Campuses with less racial, socio-economic diversity judged on fewer criteria
September 9, 2007
By KATHERINE LEAL UNMUTH / The Dallas Morning News
The Divide Independent School District fits comfortably into a two-room schoolhouse.
Its 13 students make up the smallest district in the state. According to the Texas school accountability system, it is also one of the best – one of just 19 rated exemplary.
Three years into the TAKS system and more than five years into the federal No Child Left Behind law, those rewarded with the best performance remain a largely homogeneous group.
The state's exemplary districts tend to be small and rural, like Divide, or wealthy and suburban, like the four in North Texas: Southlake Carroll, Highland Park, Lovejoy and Sunnyvale.
That leaves some questioning whether school ratings have more to do with a district's demographics than the quality of its teaching.
The ratings system uses 36 accountability measures, the majority tied to performance on the TAKS exams. But most exemplary districts are judged on 10 or fewer measures because they don't have enough poor and minority students to count toward their rating. Both groups tend to score lower than their white and wealthier counterparts.
Divide's small size means that it had to perform well in only three subjects last school year. Highland Park had the distinction of having no poor students.
Overall, of the students attending exemplary districts last year, 5 percent were poor and 88 percent were white. Most exemplary districts have only several hundred students. And rarely do they have any with limited English skills.
In contrast, 55 percent of Texas public school students were poor and 36 percent were white. The largest student group is Hispanic.
Education officials now recognize that taking a snapshot in time of children at a certain grade level does not fully reflect how well school districts are educating children – especially those who are most vulnerable.
On both the state and federal level, educators are examining ways to rework the accountability system to measure whether a child's performance is improving from year to year. Texas legislators recently approved putting such a growth model into place by 2009.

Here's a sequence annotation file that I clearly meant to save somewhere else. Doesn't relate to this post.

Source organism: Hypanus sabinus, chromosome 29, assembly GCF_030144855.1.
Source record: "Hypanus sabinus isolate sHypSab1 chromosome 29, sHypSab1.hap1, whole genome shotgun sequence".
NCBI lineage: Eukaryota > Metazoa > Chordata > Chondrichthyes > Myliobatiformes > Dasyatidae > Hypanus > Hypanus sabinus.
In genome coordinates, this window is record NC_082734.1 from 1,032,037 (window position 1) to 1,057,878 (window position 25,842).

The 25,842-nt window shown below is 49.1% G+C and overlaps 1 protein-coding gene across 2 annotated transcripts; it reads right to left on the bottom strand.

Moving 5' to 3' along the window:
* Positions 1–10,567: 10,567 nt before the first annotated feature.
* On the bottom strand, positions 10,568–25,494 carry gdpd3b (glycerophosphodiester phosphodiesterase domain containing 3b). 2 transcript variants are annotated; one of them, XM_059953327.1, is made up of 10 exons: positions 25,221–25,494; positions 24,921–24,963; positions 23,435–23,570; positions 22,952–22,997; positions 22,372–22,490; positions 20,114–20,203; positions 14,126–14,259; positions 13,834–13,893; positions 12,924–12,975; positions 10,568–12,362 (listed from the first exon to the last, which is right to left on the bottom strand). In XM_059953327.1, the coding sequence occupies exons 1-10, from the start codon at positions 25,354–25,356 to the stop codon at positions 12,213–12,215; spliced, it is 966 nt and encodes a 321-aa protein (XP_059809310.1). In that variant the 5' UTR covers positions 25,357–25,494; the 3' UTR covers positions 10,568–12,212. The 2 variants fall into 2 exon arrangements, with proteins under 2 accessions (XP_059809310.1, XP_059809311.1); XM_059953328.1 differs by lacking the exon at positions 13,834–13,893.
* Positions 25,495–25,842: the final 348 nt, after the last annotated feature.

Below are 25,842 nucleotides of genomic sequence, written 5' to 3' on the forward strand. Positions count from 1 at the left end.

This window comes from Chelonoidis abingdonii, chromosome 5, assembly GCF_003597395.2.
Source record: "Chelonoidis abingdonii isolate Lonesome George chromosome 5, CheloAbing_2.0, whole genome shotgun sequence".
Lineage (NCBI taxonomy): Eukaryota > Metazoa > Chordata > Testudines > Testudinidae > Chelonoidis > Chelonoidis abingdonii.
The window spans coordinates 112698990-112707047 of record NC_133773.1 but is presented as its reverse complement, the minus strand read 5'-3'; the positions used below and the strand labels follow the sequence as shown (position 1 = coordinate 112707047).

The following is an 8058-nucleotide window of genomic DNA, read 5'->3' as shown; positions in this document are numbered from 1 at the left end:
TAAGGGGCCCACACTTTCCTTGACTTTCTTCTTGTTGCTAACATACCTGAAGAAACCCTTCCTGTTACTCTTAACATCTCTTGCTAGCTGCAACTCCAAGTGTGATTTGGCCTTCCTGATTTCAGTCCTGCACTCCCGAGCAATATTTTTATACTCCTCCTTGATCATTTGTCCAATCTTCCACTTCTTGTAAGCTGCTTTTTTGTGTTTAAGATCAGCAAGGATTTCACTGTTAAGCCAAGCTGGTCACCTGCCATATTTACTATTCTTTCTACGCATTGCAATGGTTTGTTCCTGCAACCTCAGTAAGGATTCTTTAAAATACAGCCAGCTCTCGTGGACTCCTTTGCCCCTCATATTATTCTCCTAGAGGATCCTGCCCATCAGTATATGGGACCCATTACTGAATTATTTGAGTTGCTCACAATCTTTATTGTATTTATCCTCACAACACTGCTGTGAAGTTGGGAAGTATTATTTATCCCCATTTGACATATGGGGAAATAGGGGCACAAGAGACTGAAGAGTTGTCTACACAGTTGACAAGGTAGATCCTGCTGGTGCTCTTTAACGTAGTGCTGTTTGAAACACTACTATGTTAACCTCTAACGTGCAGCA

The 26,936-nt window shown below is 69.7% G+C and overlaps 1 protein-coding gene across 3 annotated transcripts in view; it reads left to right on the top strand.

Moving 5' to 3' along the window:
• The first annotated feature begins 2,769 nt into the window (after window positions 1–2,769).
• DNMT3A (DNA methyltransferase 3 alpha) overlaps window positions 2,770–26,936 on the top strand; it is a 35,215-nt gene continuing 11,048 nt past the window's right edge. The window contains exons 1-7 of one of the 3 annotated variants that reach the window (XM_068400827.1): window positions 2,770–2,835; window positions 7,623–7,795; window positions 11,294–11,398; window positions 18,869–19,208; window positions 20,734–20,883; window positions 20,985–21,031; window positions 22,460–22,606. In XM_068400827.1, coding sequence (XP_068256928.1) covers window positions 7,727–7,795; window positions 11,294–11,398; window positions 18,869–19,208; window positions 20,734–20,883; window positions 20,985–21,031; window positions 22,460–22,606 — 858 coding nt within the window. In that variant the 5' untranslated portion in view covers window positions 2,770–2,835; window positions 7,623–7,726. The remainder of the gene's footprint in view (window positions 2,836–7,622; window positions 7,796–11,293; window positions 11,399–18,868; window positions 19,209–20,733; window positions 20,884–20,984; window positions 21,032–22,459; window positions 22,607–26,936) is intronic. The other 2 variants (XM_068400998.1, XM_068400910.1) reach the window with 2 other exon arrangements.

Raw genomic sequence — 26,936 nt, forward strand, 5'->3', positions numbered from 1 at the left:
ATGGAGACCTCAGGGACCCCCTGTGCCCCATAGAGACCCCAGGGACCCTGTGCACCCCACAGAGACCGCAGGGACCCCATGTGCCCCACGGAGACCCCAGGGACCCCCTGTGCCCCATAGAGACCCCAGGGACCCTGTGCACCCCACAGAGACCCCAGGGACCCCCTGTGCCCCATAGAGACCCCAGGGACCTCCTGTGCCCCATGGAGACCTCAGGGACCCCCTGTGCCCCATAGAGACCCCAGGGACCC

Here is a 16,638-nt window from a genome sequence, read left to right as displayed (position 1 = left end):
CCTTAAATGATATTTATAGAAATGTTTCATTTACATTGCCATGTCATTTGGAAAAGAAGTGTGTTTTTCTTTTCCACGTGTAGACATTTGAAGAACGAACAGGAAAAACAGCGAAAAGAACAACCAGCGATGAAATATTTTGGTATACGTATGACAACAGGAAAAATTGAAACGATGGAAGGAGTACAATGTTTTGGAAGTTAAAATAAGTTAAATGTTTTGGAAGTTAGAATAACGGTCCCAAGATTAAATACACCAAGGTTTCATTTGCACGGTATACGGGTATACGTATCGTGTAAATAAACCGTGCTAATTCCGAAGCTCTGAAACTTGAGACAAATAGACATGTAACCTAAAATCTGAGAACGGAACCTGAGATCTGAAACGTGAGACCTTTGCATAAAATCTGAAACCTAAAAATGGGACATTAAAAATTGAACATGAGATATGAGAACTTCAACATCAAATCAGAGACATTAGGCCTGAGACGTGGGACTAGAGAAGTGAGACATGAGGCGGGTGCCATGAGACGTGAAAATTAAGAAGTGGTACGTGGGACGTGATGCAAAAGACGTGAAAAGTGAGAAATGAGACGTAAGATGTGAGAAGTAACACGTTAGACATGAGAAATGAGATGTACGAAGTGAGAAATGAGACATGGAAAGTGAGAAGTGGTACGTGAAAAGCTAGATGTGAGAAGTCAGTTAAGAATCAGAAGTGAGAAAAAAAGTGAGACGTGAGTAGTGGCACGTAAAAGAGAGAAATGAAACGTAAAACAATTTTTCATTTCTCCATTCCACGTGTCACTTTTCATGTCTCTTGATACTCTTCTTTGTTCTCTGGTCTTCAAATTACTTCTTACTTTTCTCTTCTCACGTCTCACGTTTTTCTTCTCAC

"How do we acknowledge districts that do a really good job of advancing students, particularly disadvantaged students?" said Sandy Kress, a former education policy adviser to President Bush who helped design the state and federal accountability systems. "That is something that we probably as a state and a country need to keep working on in terms of refinements in our accountability system."
How it works
Mr. Kress was a Dallas school board trustee when he first pushed to examine the test scores of poor and minority students. Breaking out those scores exposed the achievement gap.
In 1992, the test-based accountability system was born in Texas. It served as the model for No Child Left Behind, which was signed into law in 2002.
The legislation forced schools to be accountable for the performance of disadvantaged children and increase their efforts to help them, instead of ignore them.
But many question how much progress has been made.
"The whole point of the education reforms was to change that situation and create a system where demography would not be destiny," said Michael Petrilli, vice president for national programs at the Thomas B. Fordham Foundation. "But we clearly haven't reached that day yet."
His group, which focuses on education reform, found Texas was one of only five states to show progress in the scores of poor children.
Under the Texas accountability system, districts are judged on the performance of children in math, reading, writing, science and social studies. In each subject, they are also rated on the subgroup performance of poor, black, Hispanic and white children.
Each year, the standards are raised. This year, 90 percent of students in each subgroup had to pass for the district to become exemplary. Poor scores by just a few students in one category can lower a district's entire rating.
Some parents and educators have complained that the system makes it much more difficult for diverse districts to earn high ratings because they have more hurdles to overcome.
The disparity between Divide and Dallas school districts is telling. Divide's 19 students last school year were rated on three measures – reading, writing and math scores for all students. Dallas, which last year had 159,144 students, 84 percent of whom are poor and 95 percent of whom are minority, was rated on all 36 measures.
Don Van Slyke, who follows education in Irving, argues school districts should be judged against those with similar demographics.
"Is the TEA comparing apples and oranges? No, it is more like grapes and watermelons," he wrote.
Some fear changes to the system could mean less focus on educating poor and minority children.
Texas Education Agency associate commissioner Criss Cloudt said similar complaints were made under the earlier TAAS tests. But she said expectations should not be lowered just because the higher ratings are difficult to earn.
"We had a lot of superintendents across the state saying it is absolutely impossible," she said. "Years later, we had a number of large districts recognized. I have no reason to think that something similar won't happen with the current [TAKS] system."